Through Any Given Door

1.24 Itty-Bitty Balls of Tuft

Betty, Claudia, Carleen 1946

1946 • Sonora ~ One Saturday Mom brought home six dozen chicks from the feed store and enclosed them in the safety of the chicken coop. The next day, Carleen, Betty and Claudia gently carried them from the pen to the front yard, cradling the soft chicks inside their tops, smelling their soft down, and one by one delivered them carefully to the ground to play under the shady elm. Lying in a triangle with their chins on the grass to watch the itty-bitty balls of tuft bob and root around for bugs in the fresh grass, the girls corralled them with their skinny arms to keep the peepers from wandering, their six legs sticking out of their white summer jumpers.

A medium-sized stray dog silently scaled the wall into our front yard. In a frenzied ambush, it went after the downy babies like a madman at a massacre. The girls were hysterical.

Carl Clemens

“DAAADYYY!!!” Dad flew out the door, grabbed a shovel from the shed, bolted to the front, and cracked the long-haired mongrel on its black and white head, splitting its cranium clean open like a watermelon at a country social. He didn’t mean to kill it. Staggering to the stone wall, Dad bowed and threw up. Then he fainted. When the kids roused him to an upright position and his color came back, he lurched to the police station to make a report (we didn’t have a phone), and they sent the Humane Society to pick up the carcass.

The girls tenderly carried the few remaining chicks back to their pen and tearfully buried the others. They sat tightly together on the porch, their skinned elbows on their scuffy knees, their chins cupped in their hands, and watched woebegone while Dad slowly cleaned the shovel. He quietly put it away in the corner on the shed, wobbled across the porch through the front screen door, and crumpled to the flowered overstuffed chair.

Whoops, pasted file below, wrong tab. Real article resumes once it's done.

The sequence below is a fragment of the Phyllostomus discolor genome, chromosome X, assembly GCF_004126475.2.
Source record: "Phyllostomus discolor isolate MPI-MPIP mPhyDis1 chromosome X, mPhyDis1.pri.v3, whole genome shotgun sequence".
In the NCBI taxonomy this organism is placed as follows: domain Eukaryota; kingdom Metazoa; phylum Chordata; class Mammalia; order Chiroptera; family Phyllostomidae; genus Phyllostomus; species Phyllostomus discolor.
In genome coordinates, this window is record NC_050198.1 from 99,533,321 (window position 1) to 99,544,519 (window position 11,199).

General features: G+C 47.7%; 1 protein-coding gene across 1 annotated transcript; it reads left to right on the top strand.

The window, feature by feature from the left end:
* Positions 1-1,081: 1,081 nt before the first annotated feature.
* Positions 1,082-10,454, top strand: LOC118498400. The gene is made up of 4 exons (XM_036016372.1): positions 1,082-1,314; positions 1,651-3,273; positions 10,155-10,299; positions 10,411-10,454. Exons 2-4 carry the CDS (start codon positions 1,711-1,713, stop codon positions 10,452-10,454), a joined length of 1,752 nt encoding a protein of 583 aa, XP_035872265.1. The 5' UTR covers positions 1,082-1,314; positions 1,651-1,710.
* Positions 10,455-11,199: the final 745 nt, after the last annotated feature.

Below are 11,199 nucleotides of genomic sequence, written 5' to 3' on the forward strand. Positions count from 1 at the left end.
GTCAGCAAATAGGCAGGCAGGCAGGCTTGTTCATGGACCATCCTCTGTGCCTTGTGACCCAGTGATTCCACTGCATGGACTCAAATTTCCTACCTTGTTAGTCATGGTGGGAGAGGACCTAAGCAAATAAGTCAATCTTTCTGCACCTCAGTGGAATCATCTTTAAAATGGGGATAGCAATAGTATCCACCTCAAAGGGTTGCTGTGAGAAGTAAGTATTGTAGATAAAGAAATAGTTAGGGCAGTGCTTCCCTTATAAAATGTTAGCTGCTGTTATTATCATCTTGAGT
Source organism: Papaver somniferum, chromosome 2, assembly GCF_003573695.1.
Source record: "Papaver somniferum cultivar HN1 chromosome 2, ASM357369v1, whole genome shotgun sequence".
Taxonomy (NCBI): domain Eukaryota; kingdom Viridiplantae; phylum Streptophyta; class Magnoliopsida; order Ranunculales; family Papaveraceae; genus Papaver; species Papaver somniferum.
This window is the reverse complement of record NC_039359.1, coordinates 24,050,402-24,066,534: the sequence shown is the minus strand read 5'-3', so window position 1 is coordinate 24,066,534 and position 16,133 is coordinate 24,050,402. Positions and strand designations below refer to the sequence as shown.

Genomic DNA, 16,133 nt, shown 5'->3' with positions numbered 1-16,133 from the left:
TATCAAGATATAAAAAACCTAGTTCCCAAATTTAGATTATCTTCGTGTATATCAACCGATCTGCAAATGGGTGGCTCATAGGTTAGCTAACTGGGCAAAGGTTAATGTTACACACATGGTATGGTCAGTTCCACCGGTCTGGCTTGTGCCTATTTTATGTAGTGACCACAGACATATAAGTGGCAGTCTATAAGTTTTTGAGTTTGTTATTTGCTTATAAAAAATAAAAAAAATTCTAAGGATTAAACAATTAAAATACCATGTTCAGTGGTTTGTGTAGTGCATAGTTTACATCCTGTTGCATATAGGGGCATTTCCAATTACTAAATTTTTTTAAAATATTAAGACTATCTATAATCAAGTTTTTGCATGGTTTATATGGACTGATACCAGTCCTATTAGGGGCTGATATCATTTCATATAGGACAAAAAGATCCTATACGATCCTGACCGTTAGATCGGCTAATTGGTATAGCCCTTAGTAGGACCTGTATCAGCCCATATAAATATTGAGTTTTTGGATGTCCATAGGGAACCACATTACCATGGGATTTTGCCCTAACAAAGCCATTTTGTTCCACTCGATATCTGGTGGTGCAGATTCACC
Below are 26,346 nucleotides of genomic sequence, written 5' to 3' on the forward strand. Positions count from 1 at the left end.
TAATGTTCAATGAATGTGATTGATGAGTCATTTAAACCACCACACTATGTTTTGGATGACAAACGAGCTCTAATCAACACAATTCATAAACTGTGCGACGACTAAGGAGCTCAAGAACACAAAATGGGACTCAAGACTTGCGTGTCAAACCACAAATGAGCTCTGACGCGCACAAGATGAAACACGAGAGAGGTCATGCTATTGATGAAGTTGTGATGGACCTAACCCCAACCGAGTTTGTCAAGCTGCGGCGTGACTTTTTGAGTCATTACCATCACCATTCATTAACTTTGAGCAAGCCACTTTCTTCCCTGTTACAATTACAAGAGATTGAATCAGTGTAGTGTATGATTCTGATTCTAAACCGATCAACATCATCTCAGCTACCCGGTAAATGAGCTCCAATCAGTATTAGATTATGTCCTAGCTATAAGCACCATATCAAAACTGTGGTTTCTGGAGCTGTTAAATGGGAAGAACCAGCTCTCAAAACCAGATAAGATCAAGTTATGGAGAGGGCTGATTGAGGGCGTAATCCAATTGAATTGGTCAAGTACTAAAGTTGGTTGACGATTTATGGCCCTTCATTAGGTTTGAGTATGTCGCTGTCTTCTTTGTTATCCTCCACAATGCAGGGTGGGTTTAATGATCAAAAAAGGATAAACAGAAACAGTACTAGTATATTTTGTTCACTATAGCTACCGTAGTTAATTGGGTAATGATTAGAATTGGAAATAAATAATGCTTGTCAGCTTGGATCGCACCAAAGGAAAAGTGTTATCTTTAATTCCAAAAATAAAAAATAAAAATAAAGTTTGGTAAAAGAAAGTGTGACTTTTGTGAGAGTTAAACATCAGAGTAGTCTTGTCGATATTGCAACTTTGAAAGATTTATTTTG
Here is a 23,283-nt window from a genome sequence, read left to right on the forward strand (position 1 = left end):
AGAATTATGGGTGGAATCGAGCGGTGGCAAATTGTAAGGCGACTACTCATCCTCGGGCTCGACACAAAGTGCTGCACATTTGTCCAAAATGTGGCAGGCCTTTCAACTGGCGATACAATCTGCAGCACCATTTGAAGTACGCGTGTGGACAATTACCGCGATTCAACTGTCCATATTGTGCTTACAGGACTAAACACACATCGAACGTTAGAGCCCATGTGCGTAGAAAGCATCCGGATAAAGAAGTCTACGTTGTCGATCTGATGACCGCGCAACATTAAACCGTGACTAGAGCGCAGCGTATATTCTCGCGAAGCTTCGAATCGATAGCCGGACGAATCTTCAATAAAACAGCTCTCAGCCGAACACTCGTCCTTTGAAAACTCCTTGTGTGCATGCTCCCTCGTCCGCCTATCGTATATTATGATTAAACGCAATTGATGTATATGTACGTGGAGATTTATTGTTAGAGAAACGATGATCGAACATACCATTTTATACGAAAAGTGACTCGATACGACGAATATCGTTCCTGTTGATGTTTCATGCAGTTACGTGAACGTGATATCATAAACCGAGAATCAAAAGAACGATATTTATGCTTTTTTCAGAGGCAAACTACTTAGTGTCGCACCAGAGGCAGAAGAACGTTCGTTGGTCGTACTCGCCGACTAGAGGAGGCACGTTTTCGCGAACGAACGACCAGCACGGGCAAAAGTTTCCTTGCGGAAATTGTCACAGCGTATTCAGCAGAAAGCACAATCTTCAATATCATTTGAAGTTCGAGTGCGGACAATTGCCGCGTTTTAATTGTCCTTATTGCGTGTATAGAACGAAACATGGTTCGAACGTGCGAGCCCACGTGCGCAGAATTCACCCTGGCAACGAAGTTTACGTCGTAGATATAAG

© 2017. Catherine Sevenau.
All rights reserved.

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Comments

  1. Jim Chatfield says:

    Cathy, those poor girls probably never forgot that experience the rest of their lives.

  2. John Duchi says:

    I can see it happening. One of your better pieces, Catherine. Never slowed Mom down from killing chickens later, now did it? Although she had some favorites, especially those Rhode Island Reds that would lay brown double-yolked eggs. I remember running down and collecting those. My mom always let us eat them because I think they wouldn’t hatch properly because of the double yolks. There was a method by which you could tell the double yolk ones, I think you had to flash a bright light at them. Of all the things my mother learned from your mutual mother, I thing the farming was the best. We grew wonderful corn, radishes, tomatoes, pumpkins, all sorts of great stuff. We had every kind of tree. Horses, cattle, pigs, ducks, geese (boy were they mean!), dogs, hell, we even had 30 cats at one point. I think we abandoned most of them when we moved onto the boat. All except Squink, the most amazing cat ever.

  3. Poor dog!

  4. Janet Sasaki says:

    That’s life on the farm! Must have really tragic for the children, but more, the poor father!

  5. Great story

  6. Holy cow, pretty traumatic for all involved.

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